Author Topic: Keg Help  (Read 1136 times)

Offline brewvet

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Keg Help
« on: February 24, 2013, 04:34:54 PM »
I need some help identifying a potential source of off flavors in my keg.  I have an american honey brown ale that was kegged about 3 weeks ago.  I used forced co2 carbonation and after the first week it tasted great, no off flavors detected, a couple of people couldn't tell the difference between my beer and moose drool brown.  The second week I finished a new "keezer" with a new gas manifold, lines etc.  I cleaned all new lines with PBW and star san before hooking everything back up.  I also had to exchange Co2 tanks and used airgas.  About a week ago I could start to detect some bitter off flavors.  I was out of town for a conference last week and when I tried my beer this afternoon the bitter off flavors are more pronounced, it is still carbonated properly but before I had a nice tan head and now there is little to no head retention.  The temperature in the keezer has been in the high 30's, low 40's (temp regulator).  My co2 pressure is holding so I don't think I have any gas leaks anywhere so I'm not sure where to look for the source of the off flavors.  Any thoughts or ideas would be great.  Thanks.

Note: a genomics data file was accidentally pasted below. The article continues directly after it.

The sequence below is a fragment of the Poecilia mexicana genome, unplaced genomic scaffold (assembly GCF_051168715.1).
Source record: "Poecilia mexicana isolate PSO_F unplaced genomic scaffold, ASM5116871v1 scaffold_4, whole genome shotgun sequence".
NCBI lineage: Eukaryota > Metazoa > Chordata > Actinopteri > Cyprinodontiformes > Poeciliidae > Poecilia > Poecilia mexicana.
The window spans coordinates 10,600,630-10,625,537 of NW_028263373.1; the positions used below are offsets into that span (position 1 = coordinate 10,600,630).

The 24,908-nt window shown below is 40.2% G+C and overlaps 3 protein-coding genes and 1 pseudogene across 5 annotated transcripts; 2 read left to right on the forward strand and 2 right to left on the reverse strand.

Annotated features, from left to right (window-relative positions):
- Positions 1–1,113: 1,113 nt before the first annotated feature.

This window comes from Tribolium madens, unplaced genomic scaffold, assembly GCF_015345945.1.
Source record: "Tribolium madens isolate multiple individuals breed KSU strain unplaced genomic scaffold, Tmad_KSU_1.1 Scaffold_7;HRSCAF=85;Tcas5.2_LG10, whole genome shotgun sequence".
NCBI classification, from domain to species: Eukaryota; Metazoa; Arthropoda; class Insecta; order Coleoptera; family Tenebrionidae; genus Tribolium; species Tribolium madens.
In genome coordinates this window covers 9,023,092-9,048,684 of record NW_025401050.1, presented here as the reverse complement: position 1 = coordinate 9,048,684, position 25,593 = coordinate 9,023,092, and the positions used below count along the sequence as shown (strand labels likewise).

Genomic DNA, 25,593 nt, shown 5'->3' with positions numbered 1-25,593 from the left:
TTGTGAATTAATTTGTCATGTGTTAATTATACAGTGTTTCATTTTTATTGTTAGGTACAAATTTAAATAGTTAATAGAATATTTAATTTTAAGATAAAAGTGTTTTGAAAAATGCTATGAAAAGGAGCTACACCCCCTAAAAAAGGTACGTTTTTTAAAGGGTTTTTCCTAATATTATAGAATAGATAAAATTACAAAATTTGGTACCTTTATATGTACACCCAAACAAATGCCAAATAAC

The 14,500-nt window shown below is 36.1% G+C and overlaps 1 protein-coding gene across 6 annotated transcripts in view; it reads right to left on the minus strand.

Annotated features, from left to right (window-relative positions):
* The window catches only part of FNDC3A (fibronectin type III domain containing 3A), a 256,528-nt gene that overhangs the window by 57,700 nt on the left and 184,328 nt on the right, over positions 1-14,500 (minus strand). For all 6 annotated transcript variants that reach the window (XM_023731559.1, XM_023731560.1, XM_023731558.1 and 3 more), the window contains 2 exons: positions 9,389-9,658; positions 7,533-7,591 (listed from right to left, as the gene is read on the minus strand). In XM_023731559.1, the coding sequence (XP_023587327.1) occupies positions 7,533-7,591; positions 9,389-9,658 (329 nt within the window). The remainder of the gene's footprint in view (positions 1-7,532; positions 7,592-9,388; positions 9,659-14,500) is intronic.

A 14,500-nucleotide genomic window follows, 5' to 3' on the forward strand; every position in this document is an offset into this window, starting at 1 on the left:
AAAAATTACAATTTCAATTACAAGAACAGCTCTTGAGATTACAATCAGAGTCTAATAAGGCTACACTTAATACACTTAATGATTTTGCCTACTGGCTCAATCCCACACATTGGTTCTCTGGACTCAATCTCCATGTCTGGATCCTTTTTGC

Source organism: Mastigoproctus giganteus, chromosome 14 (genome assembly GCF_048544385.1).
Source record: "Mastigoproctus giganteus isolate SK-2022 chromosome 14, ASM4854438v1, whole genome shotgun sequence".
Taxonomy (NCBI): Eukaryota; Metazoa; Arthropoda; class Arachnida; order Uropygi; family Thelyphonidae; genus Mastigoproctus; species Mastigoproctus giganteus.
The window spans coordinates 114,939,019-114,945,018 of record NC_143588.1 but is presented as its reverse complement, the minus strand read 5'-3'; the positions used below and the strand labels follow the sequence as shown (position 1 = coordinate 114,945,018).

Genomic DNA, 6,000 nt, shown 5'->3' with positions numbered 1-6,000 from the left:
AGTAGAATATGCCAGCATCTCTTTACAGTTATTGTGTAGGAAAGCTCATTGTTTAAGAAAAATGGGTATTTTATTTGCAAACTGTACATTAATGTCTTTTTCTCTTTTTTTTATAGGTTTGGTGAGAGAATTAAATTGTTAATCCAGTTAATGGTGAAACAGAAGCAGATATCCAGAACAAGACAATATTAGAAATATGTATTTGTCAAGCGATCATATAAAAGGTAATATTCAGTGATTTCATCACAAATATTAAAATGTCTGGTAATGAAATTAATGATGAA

Offline euge

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Re: Keg Help
« Reply #1 on: February 24, 2013, 06:38:24 PM »
Is the beer overcarbed? Too much carbonation can lend a bitterness to the brew.
The first principle is that you must not fool yourself, and you are the easiest person to fool. -Richard P. Feynman

Offline brewvet

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Re: Keg Help
« Reply #2 on: February 24, 2013, 07:38:55 PM »
No, it doesn't seem to be over carbonated.

Offline tschmidlin

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Re: Keg Help
« Reply #3 on: February 24, 2013, 09:51:14 PM »
How much pressure do you have on the keg?

How clear was it when you kegged it?  It's possible that it is clearing and you are sucking up some stuff that is pulling down some bitterness.

Contamination also comes to mind . . .
Tom Schmidlin

Offline tom

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Re: Keg Help
« Reply #4 on: March 02, 2013, 09:17:03 AM »
What is airgas?  If it is air, then you've been oxidizing your beer.
Brew on

Offline garc_mall

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Re: Keg Help
« Reply #5 on: March 02, 2013, 10:48:20 AM »
What is airgas?  If it is air, then you've been oxidizing your beer.

Airgas is a company that sells gases. They do CO2 tank exchanges for homebrewers.
In a Keg: Flanders Red Ale, Rye Altbier, Cascade/Topaz Pale
Fermenting: Flanders Red, Saison